On February 22, Connecticut’s General Assembly began its first round of hearings to gather public testimony regarding the proposed passage of HB 5117. The bill would require all genetically engineered foods sold in the state to be labeled by law. In California, signatures are currently being gathered to put a similar GM labeling initiative on that state’s ballot.
Perhaps it’s a sign of the times. While genetically modified foods have been a regular fixture on plates and grocery shelves for more than a decade, the debate surrounding our current lack of regulatory controls to ensure the safety of these products has grown from a groundswell to a multi-industry fever pitch. Members of the scientific community, grassroots organizations, citizen journalists and millions of American consumers are now calling for more transparency into the manufacturing practices behind these foods and further research into what potential effects they may have. So far, these wishes have been kept at bay, as corporate food manufacturers, industry groups, members of Congress and even White House cabinet members with ties to bio giants have been successful at plugging the dyke of swelling regulation. The alleged dangers of GM foods have been debated as long as they’ve been making an appearance in grocery stores, but now, due to new scientific findings, a crop of lawsuits against biotech companies and the recent appearance of regulatory bills aimed at engineered foods on multiple state dockets, one can’t help but wonder if the debate over genetically modified foods has entered a second stage.
A modified history
In terms of food, genetic modification refers to the process wherein specific changes are made to an organism’s genetic structure, either by incorporating foreign genetic material into the organism or the deletion of specific genes, typically to make the crop more efficient, more attractive, or more resistant to insects, draught or herbicides.
The United States grows about 45% of the world’s genetically modified food. As of 2010, 93% of all soybeans, 93% of all cotton, 86% of corn and 95% of sugar beets grown in the U.S. are genetically modified.
To date, the United States does not require genetically modified foods to be labeled such. Moreover, GM foods do not require special approval by the FDA.
Beginning with the “Flavr Savr” tomato, the very first GM food to be granted license for public consumption, scientifically engineered foods have been a topic guaranteed to induce internal controversy. When producer Calgene first submitted the Flavr Savr to the FDA in early 1992, government scientists believed its genetic alterations, which included an added gene to extend the fruit’s shelf life, might result in uniquely high toxicity levels. Later feeding studies found some rats fed the tomatoes developed stomach legions. FDA scientists believed rushing the food into diets without additional knowledge of its effects could be dangerous, and recommended further testing before it was approved for commercial use.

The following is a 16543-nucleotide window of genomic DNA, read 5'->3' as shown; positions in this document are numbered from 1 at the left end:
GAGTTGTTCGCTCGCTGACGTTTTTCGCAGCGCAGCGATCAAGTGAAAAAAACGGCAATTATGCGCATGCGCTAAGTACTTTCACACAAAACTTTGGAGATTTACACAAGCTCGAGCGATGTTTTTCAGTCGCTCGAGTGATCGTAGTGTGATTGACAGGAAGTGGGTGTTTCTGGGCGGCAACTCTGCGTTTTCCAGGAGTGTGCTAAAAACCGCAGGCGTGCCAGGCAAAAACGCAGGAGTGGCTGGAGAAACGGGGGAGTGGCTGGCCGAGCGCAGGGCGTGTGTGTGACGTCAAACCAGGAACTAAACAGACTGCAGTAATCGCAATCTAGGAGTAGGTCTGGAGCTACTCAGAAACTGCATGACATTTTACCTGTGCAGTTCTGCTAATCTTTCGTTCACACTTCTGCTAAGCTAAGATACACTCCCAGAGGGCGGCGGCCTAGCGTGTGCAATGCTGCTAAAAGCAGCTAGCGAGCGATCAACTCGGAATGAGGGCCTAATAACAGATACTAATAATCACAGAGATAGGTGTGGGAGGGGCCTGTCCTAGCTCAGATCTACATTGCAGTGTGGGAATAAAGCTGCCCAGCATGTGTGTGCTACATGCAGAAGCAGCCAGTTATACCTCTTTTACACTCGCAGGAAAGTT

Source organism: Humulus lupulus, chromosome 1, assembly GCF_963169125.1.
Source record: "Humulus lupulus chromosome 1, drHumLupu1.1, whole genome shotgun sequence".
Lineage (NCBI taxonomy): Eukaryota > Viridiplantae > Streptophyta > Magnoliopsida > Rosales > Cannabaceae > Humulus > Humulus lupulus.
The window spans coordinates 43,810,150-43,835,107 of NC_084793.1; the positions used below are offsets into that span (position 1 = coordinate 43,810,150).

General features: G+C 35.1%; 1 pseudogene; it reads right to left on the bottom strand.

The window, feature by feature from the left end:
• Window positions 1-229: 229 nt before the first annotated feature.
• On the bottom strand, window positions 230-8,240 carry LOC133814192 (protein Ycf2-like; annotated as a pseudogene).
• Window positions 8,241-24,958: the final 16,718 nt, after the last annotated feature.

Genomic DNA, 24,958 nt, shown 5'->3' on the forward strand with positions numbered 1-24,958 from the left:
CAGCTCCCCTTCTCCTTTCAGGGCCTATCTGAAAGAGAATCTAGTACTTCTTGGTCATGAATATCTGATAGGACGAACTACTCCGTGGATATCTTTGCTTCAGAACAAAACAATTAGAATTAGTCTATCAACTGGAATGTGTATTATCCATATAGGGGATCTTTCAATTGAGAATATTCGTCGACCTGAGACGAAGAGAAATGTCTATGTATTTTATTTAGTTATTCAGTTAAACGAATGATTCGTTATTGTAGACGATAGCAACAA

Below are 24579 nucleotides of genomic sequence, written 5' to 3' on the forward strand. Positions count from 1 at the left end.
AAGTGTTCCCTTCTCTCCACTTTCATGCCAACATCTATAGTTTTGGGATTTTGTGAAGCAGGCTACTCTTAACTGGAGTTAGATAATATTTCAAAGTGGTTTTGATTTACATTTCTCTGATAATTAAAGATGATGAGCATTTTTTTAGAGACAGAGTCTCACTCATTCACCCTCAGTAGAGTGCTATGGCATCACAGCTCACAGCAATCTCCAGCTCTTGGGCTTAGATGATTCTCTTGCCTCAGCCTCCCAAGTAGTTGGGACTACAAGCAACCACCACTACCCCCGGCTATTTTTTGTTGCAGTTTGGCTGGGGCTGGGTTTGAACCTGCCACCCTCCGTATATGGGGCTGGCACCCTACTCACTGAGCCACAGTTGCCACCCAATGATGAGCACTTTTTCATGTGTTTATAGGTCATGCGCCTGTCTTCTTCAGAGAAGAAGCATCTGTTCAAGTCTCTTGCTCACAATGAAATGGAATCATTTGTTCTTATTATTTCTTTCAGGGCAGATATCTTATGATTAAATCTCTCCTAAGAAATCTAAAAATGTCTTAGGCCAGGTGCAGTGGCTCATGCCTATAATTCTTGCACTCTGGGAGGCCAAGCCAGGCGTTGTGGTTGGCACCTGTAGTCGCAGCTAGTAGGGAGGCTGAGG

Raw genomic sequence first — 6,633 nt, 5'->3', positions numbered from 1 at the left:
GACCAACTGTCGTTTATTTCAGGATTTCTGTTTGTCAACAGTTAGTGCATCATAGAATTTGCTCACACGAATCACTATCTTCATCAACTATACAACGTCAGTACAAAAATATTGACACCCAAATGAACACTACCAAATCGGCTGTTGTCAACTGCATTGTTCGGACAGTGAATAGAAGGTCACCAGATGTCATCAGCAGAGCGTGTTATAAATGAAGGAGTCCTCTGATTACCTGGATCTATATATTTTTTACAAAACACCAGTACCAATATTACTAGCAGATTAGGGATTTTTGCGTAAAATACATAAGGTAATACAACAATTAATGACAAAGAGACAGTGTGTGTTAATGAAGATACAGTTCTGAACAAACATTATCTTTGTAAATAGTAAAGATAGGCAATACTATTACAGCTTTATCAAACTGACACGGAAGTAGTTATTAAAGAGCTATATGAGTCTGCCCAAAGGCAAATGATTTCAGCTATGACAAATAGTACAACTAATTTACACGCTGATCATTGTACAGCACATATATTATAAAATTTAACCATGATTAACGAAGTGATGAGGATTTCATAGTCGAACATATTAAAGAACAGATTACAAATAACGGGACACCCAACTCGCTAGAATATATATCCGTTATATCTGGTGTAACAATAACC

Outside consultants thought differently. They concluded the tomato needed no further regulation because it shared the same essential physiological characteristics of a conventional tomato. The FDA determined the Flavr Savr was “as safe as tomatoes bred by conventional means,” and that no additional labeling on the food was required. The FDA approved it in May 1992. The Monsanto Company later bought Calgene.
Dangers of GM debated
To date, there have been no epidemiological studies to determine the effects GM crops may have on people. However, a series of independent reports analyzing the effects of GM testing on animals have offered a damning second opinion.
In the late 1990s, scientists in Scotland who fed conventional as well as GM potatoes to mice reported 36 different physiological changes in animals fed the latter. The controversial study, carried out by biochemist Árpád Pusztai, suggested that genetic reconfiguring of the potatoes, not the presence of pesticides, caused these health problems.
In Vienna, scientists performing long-term studies found GM corn fed to mice led to infertility. And in 2006, Russian Academy of Sciences scientist Dr. Irina Ermakova published research showing rats fed GM soy flour lost more than half their offspring within three weeks after birth.